Now back to my regularly scheduled task of not taking Olvzl seriously in any way, shape, or form.

  • http://olvlzl.blogspot.com/ olvlzl, no ism, no ist

    ‘Non-physical’ is a meaningless phrase. If there were a non-physical anything that interacted with physical reality in any way, then science would be able to study it and figure it out….

    There would be no way for science to “figure it out”. Using an example I’ve grown rather fond of, these higher numbered dimensions that are being mapped out to such spectacularly huge equations now days, what effects do they have on the physical universe? Some might be known but all of them won’t, there are probably many ways that they do that we don’t know about and almost certainly never will.

    All of the properties of science and logic and math are known because of their connection to the physical universe as we experience it. There is no way to know if anything outside of that experience is subject to the properties used by us to understand the universe.

    I will point out that your assertion that “non-physical” is a meaningless phrase, followed by assertions that “science would be able to study it and figure it out” is illogical. Science can not “figure out” anything that is “meaningless”. I’ve noticed a few of the tactics employed by materialists when these kinds of things are pointed out, the declaration that a term is “meaningless” seems to be a favorite. However, you can not declare something is meaningless and then propose to make it the subject of science. That argument fails the simplest test of coherence.

  • Kevin Metcalf

    The question on communicating with the dead is an invalid question for scientific research. It’s like asking what laws of nature does communicating with fairies violate. There has to be some testable aspect placed in a hypothesis and a null hypothesis. There has never been any evidence of communication with the dead other than delusional reports or scam artists looking to make a buck.
    In order for science to do what it does there has to be some testable aspect to the question; not just some vague concept put together in an attempt to prove someone’s point. When I was working a practicum in neuropsychology, I was always amazed at how brain damage could drastically change who a person was in the way of personality and social interaction. If these relatively minor damages in brain physiology can change a person so dramatically I don’t see how there could be any communication with a person when the brain does not function at all.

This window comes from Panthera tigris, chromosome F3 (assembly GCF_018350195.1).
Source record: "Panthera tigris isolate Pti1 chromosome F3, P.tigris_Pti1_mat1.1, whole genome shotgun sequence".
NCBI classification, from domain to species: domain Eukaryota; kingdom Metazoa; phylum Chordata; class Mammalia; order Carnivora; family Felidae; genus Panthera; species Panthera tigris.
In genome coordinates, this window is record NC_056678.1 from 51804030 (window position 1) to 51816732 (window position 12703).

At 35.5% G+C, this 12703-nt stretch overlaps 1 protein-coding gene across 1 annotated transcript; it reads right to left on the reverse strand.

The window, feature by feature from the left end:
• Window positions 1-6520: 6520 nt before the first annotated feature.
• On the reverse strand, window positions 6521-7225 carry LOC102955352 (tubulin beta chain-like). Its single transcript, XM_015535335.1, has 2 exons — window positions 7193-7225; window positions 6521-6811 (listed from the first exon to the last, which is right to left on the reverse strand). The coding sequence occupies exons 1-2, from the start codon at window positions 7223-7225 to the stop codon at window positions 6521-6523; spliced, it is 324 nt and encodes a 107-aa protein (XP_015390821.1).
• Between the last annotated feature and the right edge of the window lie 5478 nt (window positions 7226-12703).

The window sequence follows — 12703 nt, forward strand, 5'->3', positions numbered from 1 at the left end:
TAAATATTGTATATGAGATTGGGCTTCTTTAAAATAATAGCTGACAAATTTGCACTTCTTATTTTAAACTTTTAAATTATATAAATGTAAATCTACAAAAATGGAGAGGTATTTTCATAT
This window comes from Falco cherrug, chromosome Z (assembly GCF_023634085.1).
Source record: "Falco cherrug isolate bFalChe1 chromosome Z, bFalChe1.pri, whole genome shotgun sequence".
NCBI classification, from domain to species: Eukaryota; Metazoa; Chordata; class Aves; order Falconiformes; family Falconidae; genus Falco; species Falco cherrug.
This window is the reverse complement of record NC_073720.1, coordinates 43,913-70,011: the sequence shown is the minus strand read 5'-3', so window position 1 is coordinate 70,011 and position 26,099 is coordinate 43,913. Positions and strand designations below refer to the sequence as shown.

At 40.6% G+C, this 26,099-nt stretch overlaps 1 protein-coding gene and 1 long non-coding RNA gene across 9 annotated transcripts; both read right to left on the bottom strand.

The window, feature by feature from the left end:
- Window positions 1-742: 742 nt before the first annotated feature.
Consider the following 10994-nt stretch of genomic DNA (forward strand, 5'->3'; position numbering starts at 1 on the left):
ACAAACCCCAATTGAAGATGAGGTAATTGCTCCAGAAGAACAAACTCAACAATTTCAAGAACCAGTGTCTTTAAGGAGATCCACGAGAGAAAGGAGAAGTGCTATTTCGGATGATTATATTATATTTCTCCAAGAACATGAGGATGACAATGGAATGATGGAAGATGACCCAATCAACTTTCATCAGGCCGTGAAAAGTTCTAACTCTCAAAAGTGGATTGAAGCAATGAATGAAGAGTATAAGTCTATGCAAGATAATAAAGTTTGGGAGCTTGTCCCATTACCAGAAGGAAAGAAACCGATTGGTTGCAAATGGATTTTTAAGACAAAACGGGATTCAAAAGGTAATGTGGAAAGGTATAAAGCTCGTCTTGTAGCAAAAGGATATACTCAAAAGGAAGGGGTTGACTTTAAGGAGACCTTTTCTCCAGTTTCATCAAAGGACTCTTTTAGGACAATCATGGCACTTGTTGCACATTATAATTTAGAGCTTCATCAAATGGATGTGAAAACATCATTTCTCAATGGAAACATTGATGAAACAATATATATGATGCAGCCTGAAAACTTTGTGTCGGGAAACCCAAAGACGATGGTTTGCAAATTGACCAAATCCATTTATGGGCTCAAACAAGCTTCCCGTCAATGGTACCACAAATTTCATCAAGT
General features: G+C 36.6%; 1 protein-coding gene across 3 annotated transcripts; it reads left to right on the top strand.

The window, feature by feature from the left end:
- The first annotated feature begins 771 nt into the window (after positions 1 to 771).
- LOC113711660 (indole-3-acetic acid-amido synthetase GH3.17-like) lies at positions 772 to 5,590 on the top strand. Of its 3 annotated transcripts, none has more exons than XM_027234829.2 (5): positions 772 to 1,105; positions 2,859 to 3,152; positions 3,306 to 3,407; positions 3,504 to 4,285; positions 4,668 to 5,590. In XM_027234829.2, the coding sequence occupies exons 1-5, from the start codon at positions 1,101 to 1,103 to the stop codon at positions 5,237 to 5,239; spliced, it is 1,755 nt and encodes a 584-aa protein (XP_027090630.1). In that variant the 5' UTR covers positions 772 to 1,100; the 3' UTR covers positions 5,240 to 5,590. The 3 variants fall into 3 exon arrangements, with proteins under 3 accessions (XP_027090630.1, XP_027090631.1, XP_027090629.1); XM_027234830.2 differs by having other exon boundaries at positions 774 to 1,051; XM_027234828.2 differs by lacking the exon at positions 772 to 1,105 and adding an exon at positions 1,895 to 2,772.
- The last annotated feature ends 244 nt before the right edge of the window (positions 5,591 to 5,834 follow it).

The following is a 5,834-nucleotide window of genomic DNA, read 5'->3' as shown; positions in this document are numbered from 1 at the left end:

• cygnus_darkstar

    olvlzl, correct me if I’m wrong, but I think you may have misunderstood my point earlier. When I said that the question was unintelligible, I meant that it was logically incoherent, as per the argument made in the preceeding paragraph.

    That said, cartesian dualism’s main problem is the “mystery of interaction;” which is to say, how does an entirely nonphysical entity causally interact with material bodies (e.g. the brain). Also, if the mind is entirely nonphysical (as cartesian dualism claims), then why is the brain so closely entwined with it? These problems are why C.D. is generally not considered a frontrunner as a theory of mind. There are other dualistic theories (like epiphenomenalism and property-dualism) that get around one or both of these strictures, since they posit that the mind is indeed physical in nature, but consciousness is a nonphysical “effect” of those operations. I tend to lean more towards non-reductive materialism (the materialist form of functionalism), since it doesn’t have the explanatory problems of the reductive materialisms, yet doesn’t require the massive (possibly unwarranted) assumption of a nonphysical realm. Dualism should only really be considered if it can provide a good, predictive model of consciousness, or, alternately, if all available materialist lanes of thought have been shown to lead to true dead ends (not just difficulties).

    Also, higher dimensions do not count as nonphysical, since they do interact with the material world (indeed are part of it). As a physicist, I have to deal with the effects of higher-dimensional realities all the time ;-)

  • grazatt

    Forty years from now Sam Harris and the rest of the atheist-fundamentalists will have so alienated the majority of Americans that there will be a state religion and it will be illegal to teach evolution in the public schools, though there won’t be any of those because the Republican-fascists will have turned education over to for-profit hucksters. There, I can produce prophesy too.
    What can we do to stop this from comming true?


CLOSE | X

HIDE | X